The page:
Barter Exchange: Modeling, Analysis, and Participant's Strategy
- Author(s): MIN, ZHAO
- Advisor(s): Shen, Max
- et al.
In this study, we considered modern corporate barter platforms. We evaluated the probability of a participant on the platform being able to find an exchange partner(s) and his/her waiting time before being able to barter. Four stochastic models that characterize corporate barter platforms operating under different exchange mechanisms were analyzed. These models enable participants to concurrently barter with multiple partners in various exchange volumes. In addition, we prove that the platforms studied in the models are stable in terms of queueing theory, i.e., they do not expand such that there are infinite numbers of waiting participants. It was found that, under one of the exchange mechanisms (called online with pairwise exchange mechanism), the participants' waiting time is exponentially distributed. The expectation and variance (or their bounds) of waiting time were analyzed under other mechanisms also. Participants' preference was investigated based on the probability of being able to exchange and the corresponding waiting time under each exchange mechanism. Based on the participants' preference, suggestions for improving a platform's performance and profitability are provided accordingly.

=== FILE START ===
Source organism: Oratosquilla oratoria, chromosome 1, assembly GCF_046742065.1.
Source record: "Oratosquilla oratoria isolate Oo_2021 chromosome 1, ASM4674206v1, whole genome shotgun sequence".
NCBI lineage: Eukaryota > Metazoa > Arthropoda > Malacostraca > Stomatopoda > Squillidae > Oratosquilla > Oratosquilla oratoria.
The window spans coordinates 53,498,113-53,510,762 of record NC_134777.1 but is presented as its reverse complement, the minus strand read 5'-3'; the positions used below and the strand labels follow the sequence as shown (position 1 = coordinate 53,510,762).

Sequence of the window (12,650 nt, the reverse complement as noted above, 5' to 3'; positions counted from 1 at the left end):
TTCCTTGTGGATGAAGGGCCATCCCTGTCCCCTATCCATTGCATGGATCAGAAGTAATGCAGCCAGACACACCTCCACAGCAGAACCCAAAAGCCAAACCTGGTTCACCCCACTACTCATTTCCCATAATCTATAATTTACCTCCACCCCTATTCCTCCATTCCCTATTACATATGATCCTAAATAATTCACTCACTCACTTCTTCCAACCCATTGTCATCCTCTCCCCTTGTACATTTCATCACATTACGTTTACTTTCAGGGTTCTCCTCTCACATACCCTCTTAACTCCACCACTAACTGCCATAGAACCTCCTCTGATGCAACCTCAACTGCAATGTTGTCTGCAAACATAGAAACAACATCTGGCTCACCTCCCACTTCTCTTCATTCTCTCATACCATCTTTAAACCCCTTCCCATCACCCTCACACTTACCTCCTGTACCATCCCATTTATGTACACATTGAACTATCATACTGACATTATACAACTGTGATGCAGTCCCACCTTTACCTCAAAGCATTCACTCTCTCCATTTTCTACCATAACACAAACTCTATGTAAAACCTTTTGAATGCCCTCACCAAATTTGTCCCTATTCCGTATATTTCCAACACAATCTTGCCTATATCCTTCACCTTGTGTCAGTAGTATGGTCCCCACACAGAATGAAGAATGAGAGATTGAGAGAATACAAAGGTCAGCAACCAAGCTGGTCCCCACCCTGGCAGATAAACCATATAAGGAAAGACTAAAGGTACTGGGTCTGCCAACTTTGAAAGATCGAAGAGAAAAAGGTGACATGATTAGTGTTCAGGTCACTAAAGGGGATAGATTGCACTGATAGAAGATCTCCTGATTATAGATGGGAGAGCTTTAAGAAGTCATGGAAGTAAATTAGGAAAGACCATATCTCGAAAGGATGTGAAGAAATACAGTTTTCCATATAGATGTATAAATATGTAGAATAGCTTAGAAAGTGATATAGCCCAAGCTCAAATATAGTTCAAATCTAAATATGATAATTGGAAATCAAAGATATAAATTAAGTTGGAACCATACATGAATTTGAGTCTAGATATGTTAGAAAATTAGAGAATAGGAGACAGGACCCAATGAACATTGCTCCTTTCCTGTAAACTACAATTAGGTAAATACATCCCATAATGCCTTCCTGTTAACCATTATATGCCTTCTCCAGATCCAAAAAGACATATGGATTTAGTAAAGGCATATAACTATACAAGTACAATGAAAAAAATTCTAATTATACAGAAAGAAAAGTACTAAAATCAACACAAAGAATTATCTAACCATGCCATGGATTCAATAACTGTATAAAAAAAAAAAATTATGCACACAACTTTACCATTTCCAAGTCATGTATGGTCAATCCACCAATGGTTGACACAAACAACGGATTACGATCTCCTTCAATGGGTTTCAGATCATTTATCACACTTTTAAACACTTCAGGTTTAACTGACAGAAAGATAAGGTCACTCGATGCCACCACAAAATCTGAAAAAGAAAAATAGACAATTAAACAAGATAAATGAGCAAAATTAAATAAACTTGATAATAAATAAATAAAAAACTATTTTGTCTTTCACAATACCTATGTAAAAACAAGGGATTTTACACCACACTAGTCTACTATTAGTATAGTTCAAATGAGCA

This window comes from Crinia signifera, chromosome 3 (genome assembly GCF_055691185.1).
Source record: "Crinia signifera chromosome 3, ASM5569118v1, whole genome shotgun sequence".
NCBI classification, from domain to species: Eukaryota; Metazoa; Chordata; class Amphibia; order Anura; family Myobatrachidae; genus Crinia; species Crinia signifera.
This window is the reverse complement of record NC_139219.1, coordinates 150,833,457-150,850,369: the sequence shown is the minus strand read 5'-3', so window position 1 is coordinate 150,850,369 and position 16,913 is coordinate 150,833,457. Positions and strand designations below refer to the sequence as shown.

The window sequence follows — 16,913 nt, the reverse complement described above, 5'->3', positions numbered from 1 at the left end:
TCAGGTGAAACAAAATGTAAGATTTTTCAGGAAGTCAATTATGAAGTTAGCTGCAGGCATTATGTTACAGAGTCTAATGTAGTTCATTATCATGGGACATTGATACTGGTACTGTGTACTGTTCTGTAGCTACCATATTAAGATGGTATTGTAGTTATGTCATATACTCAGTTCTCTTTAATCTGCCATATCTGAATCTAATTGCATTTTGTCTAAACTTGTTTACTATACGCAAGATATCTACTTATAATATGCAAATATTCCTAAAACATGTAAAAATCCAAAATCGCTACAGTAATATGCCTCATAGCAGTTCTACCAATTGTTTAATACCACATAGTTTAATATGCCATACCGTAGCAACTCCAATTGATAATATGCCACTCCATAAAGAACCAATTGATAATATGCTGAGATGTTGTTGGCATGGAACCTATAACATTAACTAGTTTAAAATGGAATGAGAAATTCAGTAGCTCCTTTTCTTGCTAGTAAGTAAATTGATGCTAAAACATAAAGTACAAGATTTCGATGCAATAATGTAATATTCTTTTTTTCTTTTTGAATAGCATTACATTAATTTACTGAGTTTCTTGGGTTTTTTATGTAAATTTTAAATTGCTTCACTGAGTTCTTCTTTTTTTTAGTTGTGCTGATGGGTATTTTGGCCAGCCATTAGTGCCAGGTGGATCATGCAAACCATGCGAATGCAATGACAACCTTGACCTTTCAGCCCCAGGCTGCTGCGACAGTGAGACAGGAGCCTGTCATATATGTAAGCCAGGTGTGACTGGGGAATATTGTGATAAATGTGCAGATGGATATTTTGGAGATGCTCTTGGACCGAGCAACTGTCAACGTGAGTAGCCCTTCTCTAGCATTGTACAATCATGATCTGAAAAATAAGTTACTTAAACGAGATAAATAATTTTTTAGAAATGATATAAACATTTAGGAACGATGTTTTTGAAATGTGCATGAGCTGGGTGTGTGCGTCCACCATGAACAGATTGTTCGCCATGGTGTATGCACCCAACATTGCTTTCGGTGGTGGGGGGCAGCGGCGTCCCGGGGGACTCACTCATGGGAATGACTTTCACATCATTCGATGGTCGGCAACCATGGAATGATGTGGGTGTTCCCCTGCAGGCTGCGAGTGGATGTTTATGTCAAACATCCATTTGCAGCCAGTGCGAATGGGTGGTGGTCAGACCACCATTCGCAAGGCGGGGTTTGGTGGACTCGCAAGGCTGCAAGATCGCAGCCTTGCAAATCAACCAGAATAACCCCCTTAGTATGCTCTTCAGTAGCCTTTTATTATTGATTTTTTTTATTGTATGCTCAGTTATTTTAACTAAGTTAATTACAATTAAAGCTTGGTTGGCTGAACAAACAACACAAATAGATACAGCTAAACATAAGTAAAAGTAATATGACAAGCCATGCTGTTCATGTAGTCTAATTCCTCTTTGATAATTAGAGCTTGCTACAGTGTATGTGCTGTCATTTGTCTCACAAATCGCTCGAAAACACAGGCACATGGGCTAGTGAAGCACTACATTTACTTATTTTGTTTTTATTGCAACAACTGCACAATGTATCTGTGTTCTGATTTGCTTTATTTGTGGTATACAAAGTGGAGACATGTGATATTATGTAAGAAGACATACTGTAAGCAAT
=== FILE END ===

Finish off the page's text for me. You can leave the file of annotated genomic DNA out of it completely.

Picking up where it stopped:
Continued from the above results, participant's strategies under online with pairwise exchange mechanism are investigated. For a participant who implements EOQ model to purchase production materials, and who is willing to try barter to get rid of excessive inventories and barter-in production materials, a concise sufficient condition is developed to identify if it is beneficial to participate in a barter exchange. With the satisfaction of sufficient condition, if the participant cannot be matched with exchange partner(s) upon arrival, we suggest he always wait on the barter platform for future opportunities. While waiting, if his regular procurement and production plan does not permit back-order in production materials, a good strategy for the procurement of production materials during the waiting time is maintaining the usual practice with the regular supplier, and do not change the procurement activity until he is able to barter-in production materials. Additionally, if back-order in production materials is allowed during the waiting time on the barter platform, then a better temporary procurement plan with back-order may be available compared with no back-order allowed. We found a sufficient condition that justifies if back-order will be beneficial, and the sufficient condition becomes necessary as well if the participant's cost function (including ordering cost, inventory holding cost, and back-order penalty cost) is convex. Last but not least, though simultaneous trade-in and trade-out is a common practice in barter, we recommend that participants separate trade-in and trade-out processes to reduce the total waiting time. The reduction in waiting time may outweigh negative effects from the separation of trade-in and trade-out activities.